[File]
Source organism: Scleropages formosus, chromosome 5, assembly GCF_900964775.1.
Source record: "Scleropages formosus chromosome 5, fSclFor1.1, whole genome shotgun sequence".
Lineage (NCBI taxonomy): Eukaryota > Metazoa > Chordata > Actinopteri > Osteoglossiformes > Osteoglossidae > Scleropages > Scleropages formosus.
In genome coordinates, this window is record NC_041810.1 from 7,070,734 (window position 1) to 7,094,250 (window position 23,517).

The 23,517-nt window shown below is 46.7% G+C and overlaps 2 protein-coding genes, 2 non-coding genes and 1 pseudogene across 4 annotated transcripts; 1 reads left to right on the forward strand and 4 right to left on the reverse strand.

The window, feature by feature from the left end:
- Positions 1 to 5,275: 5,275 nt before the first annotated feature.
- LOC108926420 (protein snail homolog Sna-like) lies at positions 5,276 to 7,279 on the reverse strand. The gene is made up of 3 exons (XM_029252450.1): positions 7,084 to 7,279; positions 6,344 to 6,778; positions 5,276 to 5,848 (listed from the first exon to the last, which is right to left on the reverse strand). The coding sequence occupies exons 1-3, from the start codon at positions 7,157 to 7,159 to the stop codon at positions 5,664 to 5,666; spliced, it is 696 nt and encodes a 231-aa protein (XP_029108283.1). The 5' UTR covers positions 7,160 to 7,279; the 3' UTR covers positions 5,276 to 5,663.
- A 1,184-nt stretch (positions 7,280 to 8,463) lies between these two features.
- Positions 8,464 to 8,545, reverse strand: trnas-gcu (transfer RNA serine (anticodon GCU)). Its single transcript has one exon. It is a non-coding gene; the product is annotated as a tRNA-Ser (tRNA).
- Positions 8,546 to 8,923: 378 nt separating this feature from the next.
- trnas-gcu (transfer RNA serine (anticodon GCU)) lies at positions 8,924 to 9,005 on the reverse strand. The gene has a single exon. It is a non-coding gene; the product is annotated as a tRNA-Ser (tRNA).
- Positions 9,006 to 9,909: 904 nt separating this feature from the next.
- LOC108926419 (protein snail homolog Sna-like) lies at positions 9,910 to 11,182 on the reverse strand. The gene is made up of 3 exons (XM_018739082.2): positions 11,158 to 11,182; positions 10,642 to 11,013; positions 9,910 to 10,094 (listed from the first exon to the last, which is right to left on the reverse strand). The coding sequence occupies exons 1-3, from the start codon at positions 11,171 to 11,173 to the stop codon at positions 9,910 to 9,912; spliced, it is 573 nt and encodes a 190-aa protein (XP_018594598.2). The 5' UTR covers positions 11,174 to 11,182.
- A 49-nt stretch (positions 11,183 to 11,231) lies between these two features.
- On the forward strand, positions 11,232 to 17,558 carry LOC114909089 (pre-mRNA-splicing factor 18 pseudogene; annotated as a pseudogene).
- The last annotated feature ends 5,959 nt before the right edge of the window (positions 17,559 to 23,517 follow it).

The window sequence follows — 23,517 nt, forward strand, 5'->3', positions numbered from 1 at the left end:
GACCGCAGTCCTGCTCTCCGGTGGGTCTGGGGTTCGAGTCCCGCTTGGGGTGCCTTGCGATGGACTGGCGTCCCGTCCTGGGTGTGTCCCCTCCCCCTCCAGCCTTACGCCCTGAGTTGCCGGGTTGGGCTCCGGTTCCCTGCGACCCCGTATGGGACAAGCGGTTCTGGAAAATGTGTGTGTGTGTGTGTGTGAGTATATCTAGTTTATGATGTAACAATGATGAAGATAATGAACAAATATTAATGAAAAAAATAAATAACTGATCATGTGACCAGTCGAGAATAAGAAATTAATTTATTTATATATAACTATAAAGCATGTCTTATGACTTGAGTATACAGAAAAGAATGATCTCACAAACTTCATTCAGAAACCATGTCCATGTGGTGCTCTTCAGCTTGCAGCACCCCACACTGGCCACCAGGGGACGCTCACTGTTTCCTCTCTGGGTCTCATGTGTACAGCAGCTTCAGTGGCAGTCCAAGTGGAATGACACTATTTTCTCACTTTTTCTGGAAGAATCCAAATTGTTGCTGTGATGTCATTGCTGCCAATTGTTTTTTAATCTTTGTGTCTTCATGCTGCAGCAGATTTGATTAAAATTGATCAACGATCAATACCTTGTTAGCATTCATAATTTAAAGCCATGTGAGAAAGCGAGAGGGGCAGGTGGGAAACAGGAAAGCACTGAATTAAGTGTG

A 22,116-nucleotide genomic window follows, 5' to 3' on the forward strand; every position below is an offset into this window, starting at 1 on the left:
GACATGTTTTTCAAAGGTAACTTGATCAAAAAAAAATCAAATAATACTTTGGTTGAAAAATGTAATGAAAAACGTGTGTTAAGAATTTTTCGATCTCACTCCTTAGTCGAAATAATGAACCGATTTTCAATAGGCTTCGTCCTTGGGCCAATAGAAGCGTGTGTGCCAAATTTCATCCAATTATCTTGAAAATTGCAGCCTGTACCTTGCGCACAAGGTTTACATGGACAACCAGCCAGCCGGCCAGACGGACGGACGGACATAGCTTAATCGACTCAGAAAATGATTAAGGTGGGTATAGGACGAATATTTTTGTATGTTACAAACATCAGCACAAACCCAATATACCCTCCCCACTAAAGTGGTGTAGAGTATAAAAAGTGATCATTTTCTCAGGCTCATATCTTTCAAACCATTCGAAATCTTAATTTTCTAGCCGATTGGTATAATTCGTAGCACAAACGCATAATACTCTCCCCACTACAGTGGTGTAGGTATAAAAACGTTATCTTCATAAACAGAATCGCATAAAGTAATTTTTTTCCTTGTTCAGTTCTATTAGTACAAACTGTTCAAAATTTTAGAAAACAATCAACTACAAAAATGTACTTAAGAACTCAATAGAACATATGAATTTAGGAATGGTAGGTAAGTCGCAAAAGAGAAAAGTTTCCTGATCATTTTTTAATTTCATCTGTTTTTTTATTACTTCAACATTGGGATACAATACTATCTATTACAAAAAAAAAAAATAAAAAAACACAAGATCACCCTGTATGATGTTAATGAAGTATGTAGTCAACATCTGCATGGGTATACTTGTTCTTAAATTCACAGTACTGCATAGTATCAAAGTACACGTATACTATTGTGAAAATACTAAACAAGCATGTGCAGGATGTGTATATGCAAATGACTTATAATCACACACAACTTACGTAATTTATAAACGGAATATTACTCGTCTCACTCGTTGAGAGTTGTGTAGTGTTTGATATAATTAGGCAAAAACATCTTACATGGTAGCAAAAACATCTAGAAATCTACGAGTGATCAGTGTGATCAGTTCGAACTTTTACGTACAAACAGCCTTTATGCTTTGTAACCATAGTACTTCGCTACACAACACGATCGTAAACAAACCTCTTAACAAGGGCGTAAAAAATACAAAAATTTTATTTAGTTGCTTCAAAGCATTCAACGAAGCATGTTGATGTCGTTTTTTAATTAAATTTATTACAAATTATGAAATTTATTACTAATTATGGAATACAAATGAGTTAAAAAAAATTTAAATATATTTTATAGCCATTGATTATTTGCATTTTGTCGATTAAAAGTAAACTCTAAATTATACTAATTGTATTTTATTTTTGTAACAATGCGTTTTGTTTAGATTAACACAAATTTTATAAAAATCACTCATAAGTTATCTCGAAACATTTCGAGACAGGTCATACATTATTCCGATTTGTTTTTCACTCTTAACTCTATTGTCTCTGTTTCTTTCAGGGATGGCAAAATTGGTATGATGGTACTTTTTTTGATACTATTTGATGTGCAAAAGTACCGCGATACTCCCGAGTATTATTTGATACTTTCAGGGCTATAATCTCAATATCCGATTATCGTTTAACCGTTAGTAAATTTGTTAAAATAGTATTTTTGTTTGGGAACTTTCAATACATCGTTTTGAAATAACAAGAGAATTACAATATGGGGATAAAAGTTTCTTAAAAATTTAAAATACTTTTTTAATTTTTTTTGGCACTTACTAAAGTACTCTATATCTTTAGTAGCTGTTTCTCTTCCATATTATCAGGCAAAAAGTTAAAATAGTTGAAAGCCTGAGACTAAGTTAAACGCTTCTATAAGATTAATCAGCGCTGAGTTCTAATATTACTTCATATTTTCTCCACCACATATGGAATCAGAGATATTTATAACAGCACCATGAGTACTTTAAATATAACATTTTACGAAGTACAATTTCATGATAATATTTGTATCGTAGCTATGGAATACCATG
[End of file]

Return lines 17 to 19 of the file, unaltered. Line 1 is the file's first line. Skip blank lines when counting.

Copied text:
- The last annotated feature ends 5,959 nt before the right edge of the window (positions 17,559 to 23,517 follow it).

The window sequence follows — 23,517 nt, forward strand, 5'->3', positions numbered from 1 at the left end:
GACCGCAGTCCTGCTCTCCGGTGGGTCTGGGGTTCGAGTCCCGCTTGGGGTGCCTTGCGATGGACTGGCGTCCCGTCCTGGGTGTGTCCCCTCCCCCTCCAGCCTTACGCCCTGAGTTGCCGGGTTGGGCTCCGGTTCCCTGCGACCCCGTATGGGACAAGCGGTTCTGGAAAATGTGTGTGTGTGTGTGTGTGAGTATATCTAGTTTATGATGTAACAATGATGAAGATAATGAACAAATATTAATGAAAAAAATAAATAACTGATCATGTGACCAGTCGAGAATAAGAAATTAATTTATTTATATATAACTATAAAGCATGTCTTATGACTTGAGTATACAGAAAAGAATGATCTCACAAACTTCATTCAGAAACCATGTCCATGTGGTGCTCTTCAGCTTGCAGCACCCCACACTGGCCACCAGGGGACGCTCACTGTTTCCTCTCTGGGTCTCATGTGTACAGCAGCTTCAGTGGCAGTCCAAGTGGAATGACACTATTTTCTCACTTTTTCTGGAAGAATCCAAATTGTTGCTGTGATGTCATTGCTGCCAATTGTTTTTTAATCTTTGTGTCTTCATGCTGCAGCAGATTTGATTAAAATTGATCAACGATCAATACCTTGTTAGCATTCATAATTTAAAGCCATGTGAGAAAGCGAGAGGGGCAGGTGGGAAACAGGAAAGCACTGAATTAAGTGTG